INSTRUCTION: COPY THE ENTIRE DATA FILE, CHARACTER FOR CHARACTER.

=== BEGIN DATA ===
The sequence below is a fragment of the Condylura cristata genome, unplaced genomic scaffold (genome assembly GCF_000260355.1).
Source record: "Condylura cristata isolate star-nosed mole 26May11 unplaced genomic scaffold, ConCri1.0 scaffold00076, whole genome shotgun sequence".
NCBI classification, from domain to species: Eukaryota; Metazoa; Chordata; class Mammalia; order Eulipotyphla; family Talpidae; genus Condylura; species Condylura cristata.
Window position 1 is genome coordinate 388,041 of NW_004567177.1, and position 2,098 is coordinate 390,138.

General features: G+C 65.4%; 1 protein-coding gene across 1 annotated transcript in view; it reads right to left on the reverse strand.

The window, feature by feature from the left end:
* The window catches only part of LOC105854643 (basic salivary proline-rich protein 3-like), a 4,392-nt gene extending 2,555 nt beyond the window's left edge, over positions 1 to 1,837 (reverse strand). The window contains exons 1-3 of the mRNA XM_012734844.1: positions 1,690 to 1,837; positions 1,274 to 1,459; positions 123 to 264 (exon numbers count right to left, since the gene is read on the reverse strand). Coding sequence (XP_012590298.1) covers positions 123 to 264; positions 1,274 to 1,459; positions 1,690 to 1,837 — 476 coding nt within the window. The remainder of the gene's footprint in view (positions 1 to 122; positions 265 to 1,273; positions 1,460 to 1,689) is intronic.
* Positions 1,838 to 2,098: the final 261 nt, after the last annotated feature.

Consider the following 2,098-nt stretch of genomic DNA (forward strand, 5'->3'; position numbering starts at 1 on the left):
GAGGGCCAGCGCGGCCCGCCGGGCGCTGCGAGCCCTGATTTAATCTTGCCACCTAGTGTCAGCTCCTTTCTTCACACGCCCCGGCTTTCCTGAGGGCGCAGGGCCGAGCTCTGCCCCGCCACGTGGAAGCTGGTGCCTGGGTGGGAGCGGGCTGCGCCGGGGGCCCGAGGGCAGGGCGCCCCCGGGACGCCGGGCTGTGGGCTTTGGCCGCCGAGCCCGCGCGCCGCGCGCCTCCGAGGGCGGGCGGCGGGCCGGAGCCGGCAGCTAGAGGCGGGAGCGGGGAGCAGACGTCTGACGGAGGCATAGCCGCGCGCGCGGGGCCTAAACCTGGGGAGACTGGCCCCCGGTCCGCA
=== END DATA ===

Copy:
The sequence below is a fragment of the Condylura cristata genome, unplaced genomic scaffold (genome assembly GCF_000260355.1).
Source record: "Condylura cristata isolate star-nosed mole 26May11 unplaced genomic scaffold, ConCri1.0 scaffold00076, whole genome shotgun sequence".
NCBI classification, from domain to species: Eukaryota; Metazoa; Chordata; class Mammalia; order Eulipotyphla; family Talpidae; genus Condylura; species Condylura cristata.
Window position 1 is genome coordinate 388,041 of NW_004567177.1, and position 2,098 is coordinate 390,138.

General features: G+C 65.4%; 1 protein-coding gene across 1 annotated transcript in view; it reads right to left on the reverse strand.

The window, feature by feature from the left end:
* The window catches only part of LOC105854643 (basic salivary proline-rich protein 3-like), a 4,392-nt gene extending 2,555 nt beyond the window's left edge, over positions 1 to 1,837 (reverse strand). The window contains exons 1-3 of the mRNA XM_012734844.1: positions 1,690 to 1,837; positions 1,274 to 1,459; positions 123 to 264 (exon numbers count right to left, since the gene is read on the reverse strand). Coding sequence (XP_012590298.1) covers positions 123 to 264; positions 1,274 to 1,459; positions 1,690 to 1,837 — 476 coding nt within the window. The remainder of the gene's footprint in view (positions 1 to 122; positions 265 to 1,273; positions 1,460 to 1,689) is intronic.
* Positions 1,838 to 2,098: the final 261 nt, after the last annotated feature.

Consider the following 2,098-nt stretch of genomic DNA (forward strand, 5'->3'; position numbering starts at 1 on the left):
GAGGGCCAGCGCGGCCCGCCGGGCGCTGCGAGCCCTGATTTAATCTTGCCACCTAGTGTCAGCTCCTTTCTTCACACGCCCCGGCTTTCCTGAGGGCGCAGGGCCGAGCTCTGCCCCGCCACGTGGAAGCTGGTGCCTGGGTGGGAGCGGGCTGCGCCGGGGGCCCGAGGGCAGGGCGCCCCCGGGACGCCGGGCTGTGGGCTTTGGCCGCCGAGCCCGCGCGCCGCGCGCCTCCGAGGGCGGGCGGCGGGCCGGAGCCGGCAGCTAGAGGCGGGAGCGGGGAGCAGACGTCTGACGGAGGCATAGCCGCGCGCGCGGGGCCTAAACCTGGGGAGACTGGCCCCCGGTCCGCA